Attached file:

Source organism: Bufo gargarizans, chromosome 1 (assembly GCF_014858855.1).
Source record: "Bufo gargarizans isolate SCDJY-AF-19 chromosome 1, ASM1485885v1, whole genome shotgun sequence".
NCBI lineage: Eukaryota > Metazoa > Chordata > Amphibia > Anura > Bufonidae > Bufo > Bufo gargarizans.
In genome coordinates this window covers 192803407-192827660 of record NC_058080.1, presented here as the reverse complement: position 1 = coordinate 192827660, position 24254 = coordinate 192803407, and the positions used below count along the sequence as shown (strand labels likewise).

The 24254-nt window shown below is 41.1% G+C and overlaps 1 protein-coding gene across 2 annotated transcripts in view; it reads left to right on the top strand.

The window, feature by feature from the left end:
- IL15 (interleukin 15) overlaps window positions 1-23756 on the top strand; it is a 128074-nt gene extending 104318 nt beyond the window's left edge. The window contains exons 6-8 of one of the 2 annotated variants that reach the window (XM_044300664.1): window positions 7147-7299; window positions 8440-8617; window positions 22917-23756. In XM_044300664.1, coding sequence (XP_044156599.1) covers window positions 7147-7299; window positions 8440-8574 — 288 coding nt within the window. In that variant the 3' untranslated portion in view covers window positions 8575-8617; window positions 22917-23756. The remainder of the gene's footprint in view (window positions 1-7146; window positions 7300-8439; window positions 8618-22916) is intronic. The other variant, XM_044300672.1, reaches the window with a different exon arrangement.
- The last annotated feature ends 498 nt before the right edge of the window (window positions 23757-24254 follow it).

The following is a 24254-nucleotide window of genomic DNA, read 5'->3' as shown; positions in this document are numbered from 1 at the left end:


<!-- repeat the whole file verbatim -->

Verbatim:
Source organism: Bufo gargarizans, chromosome 1 (assembly GCF_014858855.1).
Source record: "Bufo gargarizans isolate SCDJY-AF-19 chromosome 1, ASM1485885v1, whole genome shotgun sequence".
NCBI lineage: Eukaryota > Metazoa > Chordata > Amphibia > Anura > Bufonidae > Bufo > Bufo gargarizans.
In genome coordinates this window covers 192803407-192827660 of record NC_058080.1, presented here as the reverse complement: position 1 = coordinate 192827660, position 24254 = coordinate 192803407, and the positions used below count along the sequence as shown (strand labels likewise).

The 24254-nt window shown below is 41.1% G+C and overlaps 1 protein-coding gene across 2 annotated transcripts in view; it reads left to right on the top strand.

The window, feature by feature from the left end:
- IL15 (interleukin 15) overlaps window positions 1-23756 on the top strand; it is a 128074-nt gene extending 104318 nt beyond the window's left edge. The window contains exons 6-8 of one of the 2 annotated variants that reach the window (XM_044300664.1): window positions 7147-7299; window positions 8440-8617; window positions 22917-23756. In XM_044300664.1, coding sequence (XP_044156599.1) covers window positions 7147-7299; window positions 8440-8574 — 288 coding nt within the window. In that variant the 3' untranslated portion in view covers window positions 8575-8617; window positions 22917-23756. The remainder of the gene's footprint in view (window positions 1-7146; window positions 7300-8439; window positions 8618-22916) is intronic. The other variant, XM_044300672.1, reaches the window with a different exon arrangement.
- The last annotated feature ends 498 nt before the right edge of the window (window positions 23757-24254 follow it).

The following is a 24254-nucleotide window of genomic DNA, read 5'->3' as shown; positions in this document are numbered from 1 at the left end: